Adam Cianciarulo will return to racing for Supercross Round 9 in Indianapolis NHRA legend John Force starts 47th season while openly wondering ‘How far can you go?’

Adam Cianciarulo will return to action in Indianapolis for Round 9 of the 2023 Monster Energy Supercross season after a two-week absence due to a wrist injury.

Adam Cianciarulo and Ken Roczen travel to Indianapolis for Press Day. – Feld Motor Sports

“It wasn’t one thing; it wasn’t an accident.” Cianciarulo told Motocross Action magazine during Press Day in Indianapolis.. “It wasn’t something that I specifically did to say, ‘Oh man, I hurt my wrist; I can’t drive.

“It got worse and then I showed up at Press Day in Dallas and couldn’t do it safely. I had to make that call, which is really hard to make. I’m really proud of myself because in the past I would have tried to go there and probably done something stupid.”

Last December, Cianciarulo told NBC Sports that he was entering 2023 with a new mindset. Having missed a good portion of his last few seasons in supermotocross, he has considered retirement in no small part due to a nagging wrist injury that makes it hard for him to hold the throttle.

“It sucks to miss a couple of races, but it’s better than missing the rest of the season,” said Cianciarulo, wearing the bracelet on his right wrist. “I rehabilitated a lot on it. Anything you can do on it. Went on Wednesday and felt pretty good. It’s not fantasy.”

Cianciarulo knows more than he wants to know about how to ride hurts. He started the 2022 season despite still recovering from a shoulder injury. His time on the bike was short lived, as he crashed in the third round of that season in San Diego and suffered a knee injury that sidelined him for the remainder of the year.

A week earlier, after a disappointing trip to Auckland, Cianciarulo wrote on Instagram: “Sometimes your best result looks like a place from first to twelfth.”

He did not attribute his accident in San Diego to an overload or a shoulder injury, but apparently took the lesson he learned from the accident to heart.

“This year I didn’t really give my best,” Cianciarulo said. “Just trying to take it slow and let it come to me. You kind of need to learn how to race again and race ahead. It was my goal not to have these crazy expectations.”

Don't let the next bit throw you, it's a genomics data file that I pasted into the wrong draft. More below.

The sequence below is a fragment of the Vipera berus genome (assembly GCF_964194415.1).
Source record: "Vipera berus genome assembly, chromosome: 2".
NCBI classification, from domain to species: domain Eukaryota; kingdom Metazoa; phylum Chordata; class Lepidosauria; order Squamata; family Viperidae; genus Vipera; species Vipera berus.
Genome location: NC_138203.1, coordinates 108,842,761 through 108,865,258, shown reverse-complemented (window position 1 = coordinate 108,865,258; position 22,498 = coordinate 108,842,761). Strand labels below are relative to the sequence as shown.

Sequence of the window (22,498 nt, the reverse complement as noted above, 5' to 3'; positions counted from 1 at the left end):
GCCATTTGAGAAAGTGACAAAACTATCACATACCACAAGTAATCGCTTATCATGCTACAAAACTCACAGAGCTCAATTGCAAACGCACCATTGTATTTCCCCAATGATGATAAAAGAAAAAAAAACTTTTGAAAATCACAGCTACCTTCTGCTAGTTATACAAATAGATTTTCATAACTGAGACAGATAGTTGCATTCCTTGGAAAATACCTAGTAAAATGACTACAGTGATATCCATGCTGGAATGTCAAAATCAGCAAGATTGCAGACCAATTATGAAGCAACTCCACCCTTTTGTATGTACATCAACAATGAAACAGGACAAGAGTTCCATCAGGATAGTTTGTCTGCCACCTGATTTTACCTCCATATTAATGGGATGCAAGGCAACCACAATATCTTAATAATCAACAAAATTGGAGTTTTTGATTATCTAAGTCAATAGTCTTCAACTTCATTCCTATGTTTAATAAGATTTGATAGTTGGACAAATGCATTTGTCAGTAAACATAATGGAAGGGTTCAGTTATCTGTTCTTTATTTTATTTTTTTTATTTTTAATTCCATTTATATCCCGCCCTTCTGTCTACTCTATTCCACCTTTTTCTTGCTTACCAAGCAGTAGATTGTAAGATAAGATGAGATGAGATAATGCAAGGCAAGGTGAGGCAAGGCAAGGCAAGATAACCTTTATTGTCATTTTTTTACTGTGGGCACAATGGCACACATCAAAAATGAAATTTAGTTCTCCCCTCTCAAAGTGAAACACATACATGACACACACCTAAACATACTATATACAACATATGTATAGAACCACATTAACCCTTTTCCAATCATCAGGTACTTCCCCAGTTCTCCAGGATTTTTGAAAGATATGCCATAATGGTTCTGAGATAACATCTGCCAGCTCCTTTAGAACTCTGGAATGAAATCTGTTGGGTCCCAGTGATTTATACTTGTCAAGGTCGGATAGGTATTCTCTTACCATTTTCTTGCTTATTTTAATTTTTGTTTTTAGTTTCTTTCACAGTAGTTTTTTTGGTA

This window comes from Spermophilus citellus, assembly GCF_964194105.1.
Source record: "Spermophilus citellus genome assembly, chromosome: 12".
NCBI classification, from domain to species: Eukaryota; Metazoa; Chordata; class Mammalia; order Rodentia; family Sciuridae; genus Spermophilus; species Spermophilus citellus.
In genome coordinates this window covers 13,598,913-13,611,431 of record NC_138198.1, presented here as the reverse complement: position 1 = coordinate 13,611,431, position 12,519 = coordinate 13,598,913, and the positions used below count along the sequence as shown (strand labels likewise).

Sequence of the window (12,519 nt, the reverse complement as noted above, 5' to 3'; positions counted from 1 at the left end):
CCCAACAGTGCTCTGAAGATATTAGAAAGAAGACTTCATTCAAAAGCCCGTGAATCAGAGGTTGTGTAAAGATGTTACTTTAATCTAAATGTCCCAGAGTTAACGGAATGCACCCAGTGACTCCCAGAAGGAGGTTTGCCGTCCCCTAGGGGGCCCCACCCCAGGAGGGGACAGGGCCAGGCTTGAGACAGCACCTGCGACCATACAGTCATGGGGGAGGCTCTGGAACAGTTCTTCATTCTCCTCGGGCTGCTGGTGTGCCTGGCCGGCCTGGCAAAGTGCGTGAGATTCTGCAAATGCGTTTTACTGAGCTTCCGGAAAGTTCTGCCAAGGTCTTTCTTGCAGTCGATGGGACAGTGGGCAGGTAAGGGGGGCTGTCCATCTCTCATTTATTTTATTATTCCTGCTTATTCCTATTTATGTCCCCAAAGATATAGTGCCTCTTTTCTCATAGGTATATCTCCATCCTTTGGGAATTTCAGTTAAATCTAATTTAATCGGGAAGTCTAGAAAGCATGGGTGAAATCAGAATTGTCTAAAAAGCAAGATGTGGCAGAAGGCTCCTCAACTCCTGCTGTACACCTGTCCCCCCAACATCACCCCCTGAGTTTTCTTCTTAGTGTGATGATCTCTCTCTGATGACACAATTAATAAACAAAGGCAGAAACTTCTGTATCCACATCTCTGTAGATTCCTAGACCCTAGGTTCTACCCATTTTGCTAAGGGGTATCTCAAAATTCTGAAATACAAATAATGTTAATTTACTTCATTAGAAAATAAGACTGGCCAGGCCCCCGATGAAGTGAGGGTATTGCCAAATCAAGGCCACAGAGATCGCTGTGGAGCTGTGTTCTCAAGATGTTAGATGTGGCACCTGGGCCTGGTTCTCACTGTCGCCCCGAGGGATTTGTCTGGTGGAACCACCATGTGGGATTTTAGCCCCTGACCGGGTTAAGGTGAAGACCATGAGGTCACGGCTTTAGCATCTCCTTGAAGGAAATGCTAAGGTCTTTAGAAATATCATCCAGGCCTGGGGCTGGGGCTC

Cianciarulo started the season with four results from eighth to tenth. In the 5th round, he fell to 12th and became 15th in Oakland.

Cianciarulo’s return to racing will once again test his new attitude as he restarts for the second time in 2023.

Gainesville, Florida. Years ago, “Big Daddy” Don Garlits tried to induct NHRA legend John Force into the International Drag Racing Hall of Fame. Or rather, several times.

Force declined all invitations.

“I kept telling him, ‘There are other guys who need to come in and I’ll hopefully be a little late,'” Force said. “Eventually he called me and said, ‘You have to go.

Force, who will be 74 in two months, relented to headline the class of 2023, which was officially inducted Thursday night ahead of the NHRA season. The often colorful and always chatty Force delivered a nearly 20-minute speech that was as rambling as it was extensive in front of a crowded hotel ballroom, which included the 91-year-old Garlits.

He promised to finally pay off several ten-year-old outstanding debts and said he was working to get daughter Kourtney back on track. Courtney retired from racing in 2019 and has since given birth to two daughters.

“Why am I still doing this at my age? Because I love it,” said John Force.

The 16-time Funny Car champion has also made it clear that he is not thinking about ending his career. when it starts the Gatornationals season opener this weekend. In December, he even signed a three-year contract with Chevrolet and its main sponsor, Peak.

“How far can you go?” Force told The Associated Press. “Now I am 73 years old. I want to respect the sport, but I also want to help the sport. I want to help him grow, and right now he needs help.”

Force remains the main promoter of the NHRA and the undisputed spokesman for drag racing. He began to fulfill this role long before his first championship in 1990. He won 15 more wins, including an unprecedented 10th in a row between 1993 and 2002.

His last title came in 2013 and he hasn’t finished higher than fourth in the past eight years. His team missed most of the 2020 season but he is back to win in 2021.

But John Force Racing continues to thrive, with daughter Brittany winning her second Top Fuel championship in six seasons in 2022, while teammates Robert Hite and Austin Prok finished second and third respectively in Funny Car and Top Fuel. Hite was three points short of winning his fourth title, a number that would have tied him with NHRA legends Kenny Bernstein and Don Prudhomme.

Meanwhile, Force enters his 47th pro season with the NHRA. He holds almost every record imaginable, including championships, final rounds (264) and competition wins (155).

“Racing is what I do,” Force said. “I didn’t really come for money or trophies. I wanted to make a living and I wanted to race. This is what I have to do. It’s easy for me.”

As a result, six Halls of Fame have been inducted, including the International Motorsports Hall of Fame in 2008, the Texas Motorsports Hall of Fame in Fort Worth in 2011, the Motorsports Hall of Fame of America in 2012, the California Sports Hall of Fame in 2017, and the glory of the National Association of Motorsports in 2019.

“I lived it and I love it. He took care of me and now my family,” said Force, who is very proud to watch three of his five grandchildren race. “These kids motivate me. You live off your children. Now I live off my grandchildren.”


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